The US Congress had hoped to shift the care of low-level radioactive waste to the states by 1986. Now the congressional General Accounting Office (GAO) says there's no way to meet the target date.
This means that one of the thorniest, albeit secondary, issues of the nuclear age - what to do with mildly radioactive trash - still is far from resolution.
This trash consists of discarded tools, protective clothes, cleaning fluids, and other contaminated paraphernalia. It's a by-product of the use of radioactive isotopes in scientific research, in medicine, and in the manufacture of items such as smoke detectors or luminous watch dials that incorporate radioisotopes.
The United States annually generates 90,000 cubic meters of this waste from over 20,000 laboratories, hospitals, factories, and nuclear power plants. That's enough to fill 433,000 55-gallon drums.
It's far less dangerous than the ''hot'' wastes from nuclear fuel or bombmaking, which must be isolated for thousands of years. But low-level waste must be stored safely for periods ranging from decades to centuries.
In the past decade, radioisotope users have strained the limits of the three national commercial disposal sites - Barnwell, S.C.; Beatty, Nev.; and Richland, Wash. Realising this, Congress passed the Low-Level Radioactive Waste Policy Act in 1980. This shifts the waste-disposal responsibility to the states. A state can establish its own site or can join in a regional group to establish a common facility, with a target date of 1986. The law's ''teeth'' are set in the provision that, once such groups are formed, approved by Congress, and operating , they can exclude outside states from their facilities beginning in 1986. States handy to one of the three existing facilities already are forming groups. This raises the threat that outside states may soon have no place to dump.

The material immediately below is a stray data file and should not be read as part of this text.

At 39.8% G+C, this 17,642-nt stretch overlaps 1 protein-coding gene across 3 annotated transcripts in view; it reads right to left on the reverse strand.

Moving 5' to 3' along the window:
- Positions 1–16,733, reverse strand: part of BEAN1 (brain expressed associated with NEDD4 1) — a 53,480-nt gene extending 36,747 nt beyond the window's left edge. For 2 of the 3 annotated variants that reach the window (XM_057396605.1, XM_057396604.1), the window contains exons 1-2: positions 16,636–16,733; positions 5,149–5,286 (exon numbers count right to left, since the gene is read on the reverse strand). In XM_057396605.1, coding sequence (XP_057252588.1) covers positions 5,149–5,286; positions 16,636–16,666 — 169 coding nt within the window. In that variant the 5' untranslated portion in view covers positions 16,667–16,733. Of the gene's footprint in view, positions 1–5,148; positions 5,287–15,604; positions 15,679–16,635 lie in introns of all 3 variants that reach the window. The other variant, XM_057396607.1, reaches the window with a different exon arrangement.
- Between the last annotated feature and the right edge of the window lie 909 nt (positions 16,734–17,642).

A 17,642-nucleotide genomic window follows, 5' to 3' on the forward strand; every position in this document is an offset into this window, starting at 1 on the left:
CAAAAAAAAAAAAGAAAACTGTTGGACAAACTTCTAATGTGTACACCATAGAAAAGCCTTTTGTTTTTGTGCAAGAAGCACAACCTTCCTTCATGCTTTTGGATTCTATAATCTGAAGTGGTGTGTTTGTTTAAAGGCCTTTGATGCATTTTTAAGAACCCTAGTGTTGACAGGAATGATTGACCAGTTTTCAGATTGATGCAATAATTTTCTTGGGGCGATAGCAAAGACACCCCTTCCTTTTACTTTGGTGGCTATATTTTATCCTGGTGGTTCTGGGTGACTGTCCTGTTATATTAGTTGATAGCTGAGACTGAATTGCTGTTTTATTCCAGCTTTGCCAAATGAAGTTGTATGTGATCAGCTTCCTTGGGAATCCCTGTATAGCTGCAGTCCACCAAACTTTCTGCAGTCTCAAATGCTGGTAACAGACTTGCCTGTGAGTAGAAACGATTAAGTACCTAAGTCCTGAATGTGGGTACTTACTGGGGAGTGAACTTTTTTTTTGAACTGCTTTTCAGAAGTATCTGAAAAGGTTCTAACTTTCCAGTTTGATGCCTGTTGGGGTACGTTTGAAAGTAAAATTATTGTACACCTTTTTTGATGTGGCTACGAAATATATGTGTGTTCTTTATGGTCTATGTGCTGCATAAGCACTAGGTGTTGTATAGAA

Despite this added sense of urgency, many states still can't get their act together. Besides facing local opposition to specific sites, officials of such states often are uncertain whether to go ahead on their own - like California and Texas - or to join a regional group.
Thus the GAO, in a study released this month, warns Congress that the 1986 target is unrealistic. It says it would be unwise for the federal government to take over some of the disposal burden or otherwise to ease the pressure for state action. But the states do need help.
The GAO notes that state groups that plan to operate the three existing sites may continue to accomodate outsiders after 1986 if the need is urgent. Perhaps, also, permission could be given to warehouse some of the wastes temporarily. Such measures would ease the disposal crunch. Meanwhile, the GAO says, the states need federal help to form regional groups and resolve technical problems.
Low-level waste lacks the drama of a Three Mile Island emergency. But the pressure its accumulation is putting on many states could produce a serious crisis within the next few years.